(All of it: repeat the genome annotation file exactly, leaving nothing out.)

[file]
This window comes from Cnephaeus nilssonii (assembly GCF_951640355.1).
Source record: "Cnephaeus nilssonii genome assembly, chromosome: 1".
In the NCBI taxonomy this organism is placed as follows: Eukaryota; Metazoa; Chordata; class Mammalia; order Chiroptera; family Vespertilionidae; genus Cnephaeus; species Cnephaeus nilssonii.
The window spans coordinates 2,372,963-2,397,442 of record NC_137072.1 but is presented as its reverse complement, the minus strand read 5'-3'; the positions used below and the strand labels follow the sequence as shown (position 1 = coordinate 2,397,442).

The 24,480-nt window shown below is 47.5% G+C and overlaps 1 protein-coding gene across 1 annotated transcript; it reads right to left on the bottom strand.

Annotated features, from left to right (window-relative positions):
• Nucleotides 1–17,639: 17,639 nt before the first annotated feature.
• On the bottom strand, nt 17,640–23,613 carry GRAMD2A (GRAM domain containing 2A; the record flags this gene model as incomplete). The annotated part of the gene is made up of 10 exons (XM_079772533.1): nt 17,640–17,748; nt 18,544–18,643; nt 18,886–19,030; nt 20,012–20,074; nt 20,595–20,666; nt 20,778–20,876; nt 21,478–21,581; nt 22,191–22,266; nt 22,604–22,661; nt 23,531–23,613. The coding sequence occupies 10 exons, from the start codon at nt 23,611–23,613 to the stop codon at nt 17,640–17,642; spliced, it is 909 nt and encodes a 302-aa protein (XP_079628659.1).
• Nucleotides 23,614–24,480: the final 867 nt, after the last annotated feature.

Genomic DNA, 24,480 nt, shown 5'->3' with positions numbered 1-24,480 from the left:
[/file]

This window comes from Cnephaeus nilssonii (assembly GCF_951640355.1).
Source record: "Cnephaeus nilssonii genome assembly, chromosome: 1".
In the NCBI taxonomy this organism is placed as follows: Eukaryota; Metazoa; Chordata; class Mammalia; order Chiroptera; family Vespertilionidae; genus Cnephaeus; species Cnephaeus nilssonii.
The window spans coordinates 2,372,963-2,397,442 of record NC_137072.1 but is presented as its reverse complement, the minus strand read 5'-3'; the positions used below and the strand labels follow the sequence as shown (position 1 = coordinate 2,397,442).

The 24,480-nt window shown below is 47.5% G+C and overlaps 1 protein-coding gene across 1 annotated transcript; it reads right to left on the bottom strand.

Annotated features, from left to right (window-relative positions):
• Nucleotides 1–17,639: 17,639 nt before the first annotated feature.
• On the bottom strand, nt 17,640–23,613 carry GRAMD2A (GRAM domain containing 2A; the record flags this gene model as incomplete). The annotated part of the gene is made up of 10 exons (XM_079772533.1): nt 17,640–17,748; nt 18,544–18,643; nt 18,886–19,030; nt 20,012–20,074; nt 20,595–20,666; nt 20,778–20,876; nt 21,478–21,581; nt 22,191–22,266; nt 22,604–22,661; nt 23,531–23,613. The coding sequence occupies 10 exons, from the start codon at nt 23,611–23,613 to the stop codon at nt 17,640–17,642; spliced, it is 909 nt and encodes a 302-aa protein (XP_079628659.1).
• Nucleotides 23,614–24,480: the final 867 nt, after the last annotated feature.

Genomic DNA, 24,480 nt, shown 5'->3' with positions numbered 1-24,480 from the left: